While the IMF has made good progress since the framework was released, it still has a lot of work left to do to better address good governance and anti-corruption issues.
For example, two of the top three countries mentioned above – Afghanistan and Iraq – have specific sections dedicated to corruption-related issues, however, what is not yet clear is why some countries get this in-depth treatment and others don’t.
Three recommendations for the IMF moving forward
Luckily, the IMF has a unique window of opportunity to improve its approach. In 2021, the IMF Board will review the enhanced framework. In advance of that review, the IMF should publish its methodology, even if in draft form, to allow civil society experts and anti-corruption practitioners to provide input and feedback.
Being more open about the way the IMF carries out its country assessments would have several benefits:
1. Greater transparency creates a stronger methodology
First, greater transparency would help the IMF strengthen its methodology. The Fund continues to be a black box in the way it determines whether corruption is “macro-critical” in certain countries, which also affects the nature of its anti-corruption recommendations. In addition, the IMF currently does not share its criteria for how it determines which countries deserve a more in-depth assessment to examine important governance factors, including corruption.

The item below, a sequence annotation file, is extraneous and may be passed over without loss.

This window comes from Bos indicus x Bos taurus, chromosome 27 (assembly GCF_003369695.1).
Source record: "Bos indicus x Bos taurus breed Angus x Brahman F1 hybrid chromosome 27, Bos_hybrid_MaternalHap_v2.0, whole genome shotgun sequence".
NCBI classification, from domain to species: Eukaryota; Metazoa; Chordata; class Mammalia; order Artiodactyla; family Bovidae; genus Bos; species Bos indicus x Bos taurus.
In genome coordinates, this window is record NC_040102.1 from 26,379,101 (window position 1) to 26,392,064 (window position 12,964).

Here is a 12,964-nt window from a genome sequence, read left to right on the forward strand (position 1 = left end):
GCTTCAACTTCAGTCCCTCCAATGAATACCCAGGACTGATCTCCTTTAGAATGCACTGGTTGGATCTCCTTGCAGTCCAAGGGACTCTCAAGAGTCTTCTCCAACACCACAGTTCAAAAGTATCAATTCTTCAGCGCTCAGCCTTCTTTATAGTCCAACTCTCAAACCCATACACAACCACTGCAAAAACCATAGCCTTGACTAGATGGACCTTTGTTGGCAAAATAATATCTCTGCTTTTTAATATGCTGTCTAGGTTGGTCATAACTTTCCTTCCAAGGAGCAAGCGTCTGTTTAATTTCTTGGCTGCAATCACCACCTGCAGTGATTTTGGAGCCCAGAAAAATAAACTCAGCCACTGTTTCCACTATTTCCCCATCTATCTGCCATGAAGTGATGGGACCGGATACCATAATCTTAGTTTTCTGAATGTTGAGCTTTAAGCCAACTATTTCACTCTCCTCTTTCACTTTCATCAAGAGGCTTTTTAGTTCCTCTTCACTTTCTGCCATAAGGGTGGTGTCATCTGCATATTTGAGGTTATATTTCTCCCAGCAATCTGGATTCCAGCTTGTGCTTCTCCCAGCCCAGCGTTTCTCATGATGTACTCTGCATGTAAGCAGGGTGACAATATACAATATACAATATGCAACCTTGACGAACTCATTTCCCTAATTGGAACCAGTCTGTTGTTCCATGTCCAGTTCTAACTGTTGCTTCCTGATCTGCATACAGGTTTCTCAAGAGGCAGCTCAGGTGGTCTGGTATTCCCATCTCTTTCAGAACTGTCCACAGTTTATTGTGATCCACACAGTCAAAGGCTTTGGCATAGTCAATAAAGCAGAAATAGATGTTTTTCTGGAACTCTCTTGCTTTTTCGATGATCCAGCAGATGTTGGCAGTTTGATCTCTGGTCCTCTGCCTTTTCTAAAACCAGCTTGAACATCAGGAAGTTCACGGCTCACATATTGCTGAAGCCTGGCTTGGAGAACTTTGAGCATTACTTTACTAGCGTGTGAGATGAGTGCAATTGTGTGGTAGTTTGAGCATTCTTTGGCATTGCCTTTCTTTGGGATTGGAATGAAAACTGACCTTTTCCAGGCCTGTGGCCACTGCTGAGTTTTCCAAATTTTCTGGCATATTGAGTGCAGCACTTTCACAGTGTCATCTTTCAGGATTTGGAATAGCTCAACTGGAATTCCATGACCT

While few of these methodological challenges are likely to have easy answers, gathering inputs from a variety of sources, including civil society, could help increase IMF’s chances of finding an effective solution.
2. Shared timelines allow for more input
Second, in addition to sharing its methodology, the IMF could improve its effectiveness by sharing its calendar of country visits. This would allow civil society organizations, academics, and other international organizations to better understand how and when they can contribute to IMF national assessments and help the IMF receive more informed input.
3. Additional expertise improves quality of country analysis
Last, but not least, to reduce the risk of overlooking important weaknesses in national anti-corruption efforts, it is important that the IMF more systematically and consistently consider input from other anti-corruption experts. This includes external experts and those from civil society.
In this way, for example, the IMF might have avoided a scenario where it took nearly two years to address the systemic implications of the Danske bank scandal,despite warnings from other institutions like the Financial Action Task Force (FATF), which previously flagged significant weaknesses in Denmark’s anti-money laundering system.
Since 2018, when the IMF first adopted its enhanced framework, it is clear that the Fund has taken its commitment to tackle corruption seriously, and that it can play a role in driving change at the national level. Translating that initial progress into sustainable, widespread impact, however, will take a longer term commitment. These efforts, together with an openness to make necessary adjustments, will help strengthen the Fund’s approach.
Next year, all anti-corruption eyes will be on the IMF Board and its review of the enhanced framework. What signal will it choose to send?
This blog is part of our series, Tracking the Trillions, which takes a closer look at how the IMF can tackle corruption, while promoting transparency and accountability.